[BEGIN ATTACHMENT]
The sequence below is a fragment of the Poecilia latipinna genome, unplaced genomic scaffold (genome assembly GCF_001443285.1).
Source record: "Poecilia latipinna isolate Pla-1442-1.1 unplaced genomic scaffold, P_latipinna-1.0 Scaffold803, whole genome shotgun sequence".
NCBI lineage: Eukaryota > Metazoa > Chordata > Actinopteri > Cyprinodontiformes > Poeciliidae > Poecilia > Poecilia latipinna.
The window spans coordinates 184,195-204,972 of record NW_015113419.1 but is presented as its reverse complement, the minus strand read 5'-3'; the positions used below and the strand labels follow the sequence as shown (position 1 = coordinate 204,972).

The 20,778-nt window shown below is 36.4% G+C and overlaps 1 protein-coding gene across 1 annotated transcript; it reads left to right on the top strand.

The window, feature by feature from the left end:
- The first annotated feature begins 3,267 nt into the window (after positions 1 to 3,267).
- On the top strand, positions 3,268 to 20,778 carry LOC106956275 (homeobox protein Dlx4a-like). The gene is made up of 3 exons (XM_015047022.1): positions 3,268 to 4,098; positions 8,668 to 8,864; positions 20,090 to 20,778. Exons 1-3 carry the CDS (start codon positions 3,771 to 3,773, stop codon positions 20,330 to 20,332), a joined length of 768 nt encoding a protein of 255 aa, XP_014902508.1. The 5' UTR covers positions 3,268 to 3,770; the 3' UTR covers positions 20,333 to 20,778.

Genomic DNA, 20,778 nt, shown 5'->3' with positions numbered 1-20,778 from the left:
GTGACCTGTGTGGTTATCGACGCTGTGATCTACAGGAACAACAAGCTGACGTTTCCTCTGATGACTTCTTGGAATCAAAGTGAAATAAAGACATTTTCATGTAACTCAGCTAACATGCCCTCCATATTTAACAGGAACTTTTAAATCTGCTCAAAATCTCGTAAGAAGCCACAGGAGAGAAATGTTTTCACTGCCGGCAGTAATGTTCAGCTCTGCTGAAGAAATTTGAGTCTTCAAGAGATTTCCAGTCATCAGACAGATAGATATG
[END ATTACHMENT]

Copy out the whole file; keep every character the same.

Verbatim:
The sequence below is a fragment of the Poecilia latipinna genome, unplaced genomic scaffold (genome assembly GCF_001443285.1).
Source record: "Poecilia latipinna isolate Pla-1442-1.1 unplaced genomic scaffold, P_latipinna-1.0 Scaffold803, whole genome shotgun sequence".
NCBI lineage: Eukaryota > Metazoa > Chordata > Actinopteri > Cyprinodontiformes > Poeciliidae > Poecilia > Poecilia latipinna.
The window spans coordinates 184,195-204,972 of record NW_015113419.1 but is presented as its reverse complement, the minus strand read 5'-3'; the positions used below and the strand labels follow the sequence as shown (position 1 = coordinate 204,972).

The 20,778-nt window shown below is 36.4% G+C and overlaps 1 protein-coding gene across 1 annotated transcript; it reads left to right on the top strand.

The window, feature by feature from the left end:
- The first annotated feature begins 3,267 nt into the window (after positions 1 to 3,267).
- On the top strand, positions 3,268 to 20,778 carry LOC106956275 (homeobox protein Dlx4a-like). The gene is made up of 3 exons (XM_015047022.1): positions 3,268 to 4,098; positions 8,668 to 8,864; positions 20,090 to 20,778. Exons 1-3 carry the CDS (start codon positions 3,771 to 3,773, stop codon positions 20,330 to 20,332), a joined length of 768 nt encoding a protein of 255 aa, XP_014902508.1. The 5' UTR covers positions 3,268 to 3,770; the 3' UTR covers positions 20,333 to 20,778.

Genomic DNA, 20,778 nt, shown 5'->3' with positions numbered 1-20,778 from the left:
GTGACCTGTGTGGTTATCGACGCTGTGATCTACAGGAACAACAAGCTGACGTTTCCTCTGATGACTTCTTGGAATCAAAGTGAAATAAAGACATTTTCATGTAACTCAGCTAACATGCCCTCCATATTTAACAGGAACTTTTAAATCTGCTCAAAATCTCGTAAGAAGCCACAGGAGAGAAATGTTTTCACTGCCGGCAGTAATGTTCAGCTCTGCTGAAGAAATTTGAGTCTTCAAGAGATTTCCAGTCATCAGACAGATAGATATG